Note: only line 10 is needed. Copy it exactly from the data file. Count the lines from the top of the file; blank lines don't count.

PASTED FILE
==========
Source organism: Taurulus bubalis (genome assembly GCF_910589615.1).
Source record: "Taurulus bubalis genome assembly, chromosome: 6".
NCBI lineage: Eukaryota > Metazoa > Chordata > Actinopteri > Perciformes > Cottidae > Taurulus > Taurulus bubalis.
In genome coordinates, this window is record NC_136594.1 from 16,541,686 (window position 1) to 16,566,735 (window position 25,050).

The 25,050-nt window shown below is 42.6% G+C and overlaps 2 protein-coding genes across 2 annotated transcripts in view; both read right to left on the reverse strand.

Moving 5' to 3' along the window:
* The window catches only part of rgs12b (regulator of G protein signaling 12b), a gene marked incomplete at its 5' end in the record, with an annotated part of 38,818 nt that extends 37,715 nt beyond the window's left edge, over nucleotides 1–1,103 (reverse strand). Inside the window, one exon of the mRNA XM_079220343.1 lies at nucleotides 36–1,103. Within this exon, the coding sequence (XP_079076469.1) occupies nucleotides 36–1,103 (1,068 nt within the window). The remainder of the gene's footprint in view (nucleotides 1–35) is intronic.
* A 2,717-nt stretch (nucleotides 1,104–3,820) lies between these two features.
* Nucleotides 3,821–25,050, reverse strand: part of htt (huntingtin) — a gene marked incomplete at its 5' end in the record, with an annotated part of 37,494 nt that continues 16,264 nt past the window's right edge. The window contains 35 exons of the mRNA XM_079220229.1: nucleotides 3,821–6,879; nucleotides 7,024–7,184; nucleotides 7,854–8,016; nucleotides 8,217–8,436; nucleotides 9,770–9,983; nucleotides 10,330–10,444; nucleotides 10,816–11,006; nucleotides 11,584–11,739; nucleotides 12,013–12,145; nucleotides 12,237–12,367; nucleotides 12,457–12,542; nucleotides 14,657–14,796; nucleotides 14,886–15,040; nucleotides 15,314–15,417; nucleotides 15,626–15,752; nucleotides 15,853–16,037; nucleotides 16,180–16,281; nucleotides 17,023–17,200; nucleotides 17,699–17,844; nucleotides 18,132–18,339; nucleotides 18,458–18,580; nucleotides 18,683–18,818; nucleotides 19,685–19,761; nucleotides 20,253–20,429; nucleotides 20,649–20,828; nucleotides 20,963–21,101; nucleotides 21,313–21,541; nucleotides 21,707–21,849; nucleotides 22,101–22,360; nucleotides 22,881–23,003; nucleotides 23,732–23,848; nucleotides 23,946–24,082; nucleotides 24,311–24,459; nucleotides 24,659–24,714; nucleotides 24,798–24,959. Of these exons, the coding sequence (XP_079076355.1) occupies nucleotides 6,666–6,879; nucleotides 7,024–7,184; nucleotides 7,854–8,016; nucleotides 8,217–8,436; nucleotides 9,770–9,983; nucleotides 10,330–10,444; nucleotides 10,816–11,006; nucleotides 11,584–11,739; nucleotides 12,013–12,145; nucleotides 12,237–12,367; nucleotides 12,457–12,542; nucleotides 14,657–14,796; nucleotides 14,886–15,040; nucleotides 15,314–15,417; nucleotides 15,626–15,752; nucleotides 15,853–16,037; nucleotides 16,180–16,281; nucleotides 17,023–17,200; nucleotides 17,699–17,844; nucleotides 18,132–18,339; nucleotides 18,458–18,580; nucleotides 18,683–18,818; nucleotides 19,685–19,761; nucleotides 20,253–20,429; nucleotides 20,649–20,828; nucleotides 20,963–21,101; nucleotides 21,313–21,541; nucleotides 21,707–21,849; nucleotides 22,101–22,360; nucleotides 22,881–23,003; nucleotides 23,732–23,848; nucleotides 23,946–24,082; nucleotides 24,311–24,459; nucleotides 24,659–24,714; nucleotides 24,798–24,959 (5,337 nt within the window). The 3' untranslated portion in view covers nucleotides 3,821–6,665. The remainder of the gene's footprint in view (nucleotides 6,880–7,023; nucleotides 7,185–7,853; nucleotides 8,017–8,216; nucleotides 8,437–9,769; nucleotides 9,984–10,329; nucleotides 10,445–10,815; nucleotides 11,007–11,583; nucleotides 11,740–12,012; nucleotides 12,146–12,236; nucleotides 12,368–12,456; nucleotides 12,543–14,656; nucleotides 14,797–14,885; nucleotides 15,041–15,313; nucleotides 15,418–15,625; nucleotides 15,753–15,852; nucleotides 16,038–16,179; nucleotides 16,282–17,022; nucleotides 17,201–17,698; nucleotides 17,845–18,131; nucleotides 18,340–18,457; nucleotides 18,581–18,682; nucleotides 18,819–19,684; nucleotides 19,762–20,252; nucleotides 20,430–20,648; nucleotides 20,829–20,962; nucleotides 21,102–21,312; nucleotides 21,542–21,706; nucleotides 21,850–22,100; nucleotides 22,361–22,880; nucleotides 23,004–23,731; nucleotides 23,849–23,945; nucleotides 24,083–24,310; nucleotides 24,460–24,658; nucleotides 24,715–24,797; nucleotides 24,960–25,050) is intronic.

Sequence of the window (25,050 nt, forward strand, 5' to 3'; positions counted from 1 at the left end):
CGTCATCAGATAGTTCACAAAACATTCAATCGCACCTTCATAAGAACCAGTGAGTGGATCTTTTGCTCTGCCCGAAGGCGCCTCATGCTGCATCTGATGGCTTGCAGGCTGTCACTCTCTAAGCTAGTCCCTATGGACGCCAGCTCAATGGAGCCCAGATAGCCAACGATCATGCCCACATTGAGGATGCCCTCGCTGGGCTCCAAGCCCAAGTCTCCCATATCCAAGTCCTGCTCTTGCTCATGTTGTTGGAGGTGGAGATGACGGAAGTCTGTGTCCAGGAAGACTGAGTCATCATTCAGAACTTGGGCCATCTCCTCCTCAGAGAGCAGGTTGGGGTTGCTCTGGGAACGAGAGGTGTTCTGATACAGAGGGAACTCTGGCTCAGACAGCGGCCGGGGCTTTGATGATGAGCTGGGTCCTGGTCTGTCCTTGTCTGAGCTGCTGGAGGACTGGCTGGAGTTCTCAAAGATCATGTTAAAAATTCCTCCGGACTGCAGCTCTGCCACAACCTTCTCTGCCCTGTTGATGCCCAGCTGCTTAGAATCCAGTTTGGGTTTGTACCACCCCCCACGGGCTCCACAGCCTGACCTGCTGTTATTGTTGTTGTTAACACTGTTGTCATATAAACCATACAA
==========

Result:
Sequence of the window (25,050 nt, forward strand, 5' to 3'; positions counted from 1 at the left end):